Among the most irritating pieces of news I have read over the last two days is that no less than six petitioners have presumed to take Ram-Leela to court, saying the movie will “hurt [the] religious sentiments of Hindus as it contains sex, violence and vulgarity.”
It also annoys me that despite the court fining the petitioners for their asinine contention, the filmmakers have sought to prove that the name of their film has been changed – to Goliyon Ki Raasleela Ram-Leela.
First up, how can anyone decide to go to court “on behalf of Hindus”?
I, for one, am a Hindu, and I don’t find the name offensive. Nor do I associate ‘Ram Leela’ exclusively with the god, or expect the film to give me a condensed version of The Ramayana. Even if I went in with “the expectation that the film would be about Lord Ram’s life”, I would not walk out feeling offended if it were not.
This is a country where most people name their children after gods and goddesses. In fact, one of the most notorious and perverse men who has hit the headlines in recent times, Ram Singh – one of the convicts in the Delhi bus rape case – happened to be named after the same god who is held as a paragon of righteousness.
Are we then going to have someone petition the courts for a ban on the use of the names of gods and goddesses for children, since we don’t quite know how they will turn out? Or, are we going to say that someone called Sita, for instance, who has an extramarital affair must change her name, because she’s offending those of us who expect her to live like the queen she was named after?
Secondly, and perhaps most importantly, are our epics really devoid of “sex, violence and vulgarity”? I can think of at least two stories, from The Ramayana and The Mahabharata respectively, that involve all three – the story of Surpanakha being attacked by Lakshmana, and the disrobing of Draupadi.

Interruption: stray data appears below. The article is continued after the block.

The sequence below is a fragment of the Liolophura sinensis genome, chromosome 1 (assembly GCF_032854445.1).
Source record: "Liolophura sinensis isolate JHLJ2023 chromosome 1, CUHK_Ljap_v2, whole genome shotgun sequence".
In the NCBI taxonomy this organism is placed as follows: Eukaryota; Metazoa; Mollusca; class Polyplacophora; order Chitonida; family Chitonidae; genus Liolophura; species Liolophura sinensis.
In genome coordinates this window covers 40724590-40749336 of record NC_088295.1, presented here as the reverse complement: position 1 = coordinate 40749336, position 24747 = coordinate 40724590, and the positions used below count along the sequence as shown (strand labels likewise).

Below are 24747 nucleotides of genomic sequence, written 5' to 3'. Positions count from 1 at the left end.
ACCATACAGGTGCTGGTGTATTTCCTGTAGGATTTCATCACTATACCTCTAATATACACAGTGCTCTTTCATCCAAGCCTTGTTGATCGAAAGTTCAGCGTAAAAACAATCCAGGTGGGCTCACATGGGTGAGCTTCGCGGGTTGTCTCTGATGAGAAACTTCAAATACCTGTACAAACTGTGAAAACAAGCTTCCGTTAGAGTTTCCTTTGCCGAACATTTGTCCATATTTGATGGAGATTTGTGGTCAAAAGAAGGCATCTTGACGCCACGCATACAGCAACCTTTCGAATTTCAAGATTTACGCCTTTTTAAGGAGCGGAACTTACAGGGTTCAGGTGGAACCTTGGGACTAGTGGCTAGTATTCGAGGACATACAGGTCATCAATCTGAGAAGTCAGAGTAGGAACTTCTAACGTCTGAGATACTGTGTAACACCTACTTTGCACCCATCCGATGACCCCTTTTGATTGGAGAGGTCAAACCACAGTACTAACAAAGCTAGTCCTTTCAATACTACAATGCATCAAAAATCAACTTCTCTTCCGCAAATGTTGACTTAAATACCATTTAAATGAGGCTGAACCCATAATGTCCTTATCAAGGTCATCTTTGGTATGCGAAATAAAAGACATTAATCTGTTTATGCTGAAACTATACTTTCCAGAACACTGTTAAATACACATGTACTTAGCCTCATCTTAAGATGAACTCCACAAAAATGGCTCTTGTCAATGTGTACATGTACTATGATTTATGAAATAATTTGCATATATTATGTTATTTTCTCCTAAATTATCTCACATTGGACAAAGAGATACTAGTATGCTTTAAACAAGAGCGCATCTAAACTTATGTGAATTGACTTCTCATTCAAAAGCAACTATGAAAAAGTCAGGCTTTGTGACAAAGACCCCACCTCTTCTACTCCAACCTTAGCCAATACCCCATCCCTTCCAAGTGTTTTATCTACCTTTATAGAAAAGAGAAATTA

My favourite thing about the Indian epics is that they have so much room for interpretation, and carry such close parallels to a regular, human life. Our gods and demigods and warriors are not infallible. Everyone makes mistakes, and their actions allow for debate.
Suddenly, though, the epics seem to have passed into the custody of bigoted ideologues, who foist their own narratives upon what is the common property of anyone who, not only belongs to the Hindu religion or to India, but really, anyone. Anyone who reads, anyone who writes, anyone who interprets, anyone who is interested in religion, history or simply stories.
If we are to indulge these bigots, as an audience, and if filmmakers are to indulge them, our arts are in very real danger of falling victim to a hateful breed of chauvinism.
India has a terrible track record of protecting its artists in various forms. Our list of banned books mocks our claim of being a ‘democracy’. The number of literature festivals and art exhibitions that have been attacked by or threatened by bigots mocks our law enforcement authorities.
When will we step up?
When these bigots ask that no film should be released that has any reference to anything involving a god? That may have already happened – Kamal Haasan’s Dasavatharam was targeted for a scene that shows an idol being drowned in the sea. The Tamil film Aadi Bhagavan got into trouble over its name.
When these bigots ask that no book must be released that can “hurt religious sentiments”? That has happened very often, perhaps most memorably in the case of Salman Rushdie’s The Satanic Verses – the author had the dubious distinction of first being banned in the country of his birth.
When these bigots claim that their interpretation of religion and its application in our daily lives is the only one which can stand? That is happening every day. Every film that has sold out to their demands, and every book that has been banned, and every art exhibition that has been ransacked, lends validity to their claim.
So, here we are, the land of the Kama Sutra, of more than one billion people, where we will pretend no one has sex.
Here we are, the land of animal sacrifice and dowry deaths and bride burning and countless wars and insurgencies and special powers for armed forces, where we will pretend that violence hasn’t been ingrained in our past and present.
Here we are, the land where most cities fight over the title of ‘rape capital’, where people salivate over item numbers and then call for a ban on dance bars, where people watch porn and keep illegal brothels in business, and then come back home to fault the length of the women’s skirts and shorts. And yet we will pretend that vulgarity is alien to us.
Because, if you whistle loud enough and shut your eyes and ears to everything around you, you can conjure up your own reality. Indeed, Jai Ho, India.
Read More by the Author:
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Day 4 at DIFF: Curtain Call
Day 3 at DIFF: The night that wouldn't end
Day 2 at DIFF: Of documentaries and the Dalai Lama
Day 1 at DIFF: It really is all about art...and alcohol
Dear Censors, when will you let us grow up?
The author is a writer based in Chennai.
She blogs at http://disbursedmeditations.blogspot.com and tweets at @k_nandini